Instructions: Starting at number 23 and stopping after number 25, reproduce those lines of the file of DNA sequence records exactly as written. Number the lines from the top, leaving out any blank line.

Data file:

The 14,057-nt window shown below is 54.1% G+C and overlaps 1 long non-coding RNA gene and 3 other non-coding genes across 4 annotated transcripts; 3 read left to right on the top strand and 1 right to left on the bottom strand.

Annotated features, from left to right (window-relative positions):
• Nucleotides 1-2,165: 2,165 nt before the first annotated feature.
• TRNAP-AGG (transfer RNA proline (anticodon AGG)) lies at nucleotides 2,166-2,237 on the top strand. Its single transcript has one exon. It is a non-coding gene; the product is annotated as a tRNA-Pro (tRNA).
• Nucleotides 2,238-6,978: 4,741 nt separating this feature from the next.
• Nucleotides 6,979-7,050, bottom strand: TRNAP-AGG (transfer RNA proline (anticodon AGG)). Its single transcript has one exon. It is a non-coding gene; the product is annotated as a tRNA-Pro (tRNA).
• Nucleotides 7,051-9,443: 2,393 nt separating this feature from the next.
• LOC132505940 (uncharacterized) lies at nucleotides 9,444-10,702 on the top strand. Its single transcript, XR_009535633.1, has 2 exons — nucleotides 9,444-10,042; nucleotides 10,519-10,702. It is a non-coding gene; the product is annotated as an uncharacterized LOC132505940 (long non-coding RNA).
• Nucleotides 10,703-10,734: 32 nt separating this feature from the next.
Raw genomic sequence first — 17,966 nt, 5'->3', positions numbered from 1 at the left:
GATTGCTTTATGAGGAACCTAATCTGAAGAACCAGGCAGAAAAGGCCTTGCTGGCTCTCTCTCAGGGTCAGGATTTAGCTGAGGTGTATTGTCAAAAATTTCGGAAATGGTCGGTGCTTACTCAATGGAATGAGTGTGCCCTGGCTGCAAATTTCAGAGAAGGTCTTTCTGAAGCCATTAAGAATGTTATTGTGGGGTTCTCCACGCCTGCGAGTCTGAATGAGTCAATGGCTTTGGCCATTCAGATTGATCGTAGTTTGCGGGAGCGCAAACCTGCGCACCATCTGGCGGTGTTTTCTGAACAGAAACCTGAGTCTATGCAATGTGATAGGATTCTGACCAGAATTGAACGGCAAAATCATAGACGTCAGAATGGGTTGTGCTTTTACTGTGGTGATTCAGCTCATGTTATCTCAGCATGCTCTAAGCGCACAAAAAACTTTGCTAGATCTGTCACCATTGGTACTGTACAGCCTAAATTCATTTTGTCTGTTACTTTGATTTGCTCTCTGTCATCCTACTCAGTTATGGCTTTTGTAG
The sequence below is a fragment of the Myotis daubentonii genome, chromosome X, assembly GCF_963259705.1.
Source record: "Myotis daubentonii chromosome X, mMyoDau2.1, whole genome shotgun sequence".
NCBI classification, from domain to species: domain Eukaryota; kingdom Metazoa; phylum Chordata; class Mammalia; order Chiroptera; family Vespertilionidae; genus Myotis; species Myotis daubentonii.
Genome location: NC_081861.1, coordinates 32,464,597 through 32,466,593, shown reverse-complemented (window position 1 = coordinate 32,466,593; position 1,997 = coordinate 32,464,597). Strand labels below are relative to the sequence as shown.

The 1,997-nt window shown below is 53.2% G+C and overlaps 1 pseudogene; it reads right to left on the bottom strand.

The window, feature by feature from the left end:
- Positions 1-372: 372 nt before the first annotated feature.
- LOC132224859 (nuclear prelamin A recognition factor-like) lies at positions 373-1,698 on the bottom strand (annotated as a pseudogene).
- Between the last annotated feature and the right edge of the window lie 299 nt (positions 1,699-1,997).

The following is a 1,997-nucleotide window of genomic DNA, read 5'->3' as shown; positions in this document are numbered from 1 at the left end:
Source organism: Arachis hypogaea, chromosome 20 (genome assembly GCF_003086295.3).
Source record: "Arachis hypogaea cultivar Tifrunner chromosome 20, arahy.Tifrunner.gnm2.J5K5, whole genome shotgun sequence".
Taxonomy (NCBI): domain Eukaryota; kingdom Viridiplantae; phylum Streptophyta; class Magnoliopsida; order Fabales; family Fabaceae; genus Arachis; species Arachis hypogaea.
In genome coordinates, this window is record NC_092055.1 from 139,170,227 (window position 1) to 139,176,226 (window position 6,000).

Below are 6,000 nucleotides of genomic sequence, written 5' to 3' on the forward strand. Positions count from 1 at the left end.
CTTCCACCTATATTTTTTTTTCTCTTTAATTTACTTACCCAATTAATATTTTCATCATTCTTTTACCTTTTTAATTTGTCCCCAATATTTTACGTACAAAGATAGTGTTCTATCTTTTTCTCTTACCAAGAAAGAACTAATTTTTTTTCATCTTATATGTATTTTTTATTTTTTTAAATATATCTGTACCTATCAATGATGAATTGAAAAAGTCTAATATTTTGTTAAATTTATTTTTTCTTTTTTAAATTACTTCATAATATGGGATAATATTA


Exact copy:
Source record: "Arachis hypogaea cultivar Tifrunner chromosome 20, arahy.Tifrunner.gnm2.J5K5, whole genome shotgun sequence".
Taxonomy (NCBI): domain Eukaryota; kingdom Viridiplantae; phylum Streptophyta; class Magnoliopsida; order Fabales; family Fabaceae; genus Arachis; species Arachis hypogaea.
In genome coordinates, this window is record NC_092055.1 from 139,170,227 (window position 1) to 139,176,226 (window position 6,000).